The story gives a heart to droids, making them more than “as common a blenders.” They were shown to have some level of humanity, and that was further explored with AP5, Chopper, and K2SO.
R2D2 is beloved because of his being like a loyal dog and for basically always saving everyone’s backside. But the stories told about droids in 2016 reminded us to not put R2, or any of the other droids, in a box.
The name holds such power in and of itself. Not only is the book about the catalyst for the events of Rogue One, it is about the catalyst of the Death Star (at least as far as how the Empire took it from an idea to a reality). Yet most importantly, it is the catalyst for the “Star Wars Story” era of films.
Many people where quite apprehensive about Rogue One. This novel, in its great characters and intriguing story, seemed to, if not completely placate fans, at the very least calm them down walking into the theater.
The greatest strength of this novel is its true linking of the prequel and original trilogy eras. Getting to see the ending seconds of The Clone War was phenomenal, and going from there to seeing how the Empire truly took over the lives of the people of the galaxy did so much to take Star Wars from a set of trilogies into one grandeous story.
Rogue One soundtrack
This one seems to be a dividing point in fandom. There is a mix of lovers, haters, and not-certainers (yup, just made up a word).
Personally, I’m in the camp of lovers, even though the unbiased journalist side of me can see the perspectives of the whole fandom. All the while, I think it is brash, bold, and new while also paying due homage to the past. Michael Giacchino’s achievement is that, in some four weeks, he brought a new feel to Star Wars and gave all who follow in his footsteps the right to try new things.
Full disclosure, Ahsoka is my favorite character. So yes, I did rush out on the day of the release to search through Barnes and Nobles for almost an hour to find their last copy of the book. Needless to say, I had high expectations.
Truth be told, those expectations were not met. Don’t get me wrong, I enjoyed the book. In fact, I thought it was great. But it just didn’t have “it.” That mysterious factor that makes novels like Darth Plagiues, the Thrawn trilogy, and Lost Stars so phenomenal.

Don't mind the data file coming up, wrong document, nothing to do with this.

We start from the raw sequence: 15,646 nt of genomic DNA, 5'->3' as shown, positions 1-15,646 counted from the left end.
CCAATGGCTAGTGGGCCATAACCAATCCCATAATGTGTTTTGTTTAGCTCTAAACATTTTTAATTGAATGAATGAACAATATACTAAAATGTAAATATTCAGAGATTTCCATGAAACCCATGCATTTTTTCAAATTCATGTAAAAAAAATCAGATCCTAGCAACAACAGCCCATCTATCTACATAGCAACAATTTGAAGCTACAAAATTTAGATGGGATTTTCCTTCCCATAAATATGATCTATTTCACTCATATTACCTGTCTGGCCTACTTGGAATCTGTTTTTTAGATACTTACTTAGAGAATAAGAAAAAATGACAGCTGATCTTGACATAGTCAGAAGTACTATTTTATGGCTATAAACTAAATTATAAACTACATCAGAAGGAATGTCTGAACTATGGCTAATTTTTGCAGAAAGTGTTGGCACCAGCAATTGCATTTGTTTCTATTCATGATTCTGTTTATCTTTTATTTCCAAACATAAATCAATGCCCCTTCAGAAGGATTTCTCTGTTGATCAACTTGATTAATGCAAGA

What it did have, however, is a wonderful display of how the Empire completelyram-shacked planets without regard for the life there. What it brought to lightsaver lore was amazing. Further, it, in the same vein as Catalyst, did much to show the transition from the end of Revenge of the Sith to the start of the original trilogy. For that, I will always respect, love, and will often reread, Ahsoka.
JJ Abrams Commentary
Again, I must uphold journalistic standards and admit that I have not listened to this in full. I have heard parts of it on podcasts and read bits in articles from reputable sources.
What is important though is not what was said, but that it was said. We are in new territory with the saga we love, and everything Lucasfilm does is setting precedence. Being that fans are the ones making Star Wars now, it’s tremendous to know that they have not gotten “too big for their britches” and remember that the fandom is what makes Star Wars great. Commentaries and other things of the like that allow creator and consumer to connect pay the proper respect to all parties who have worked so hard to make Star Wars great again (sorry that pun was too easy too… really I should be ashamed of myself).
Come back tomorrow for the next eight of our “16 for 16.” Don’t forget to comment below about your favorite moments of 2016 and follow us on Twitter @ClashingSabers .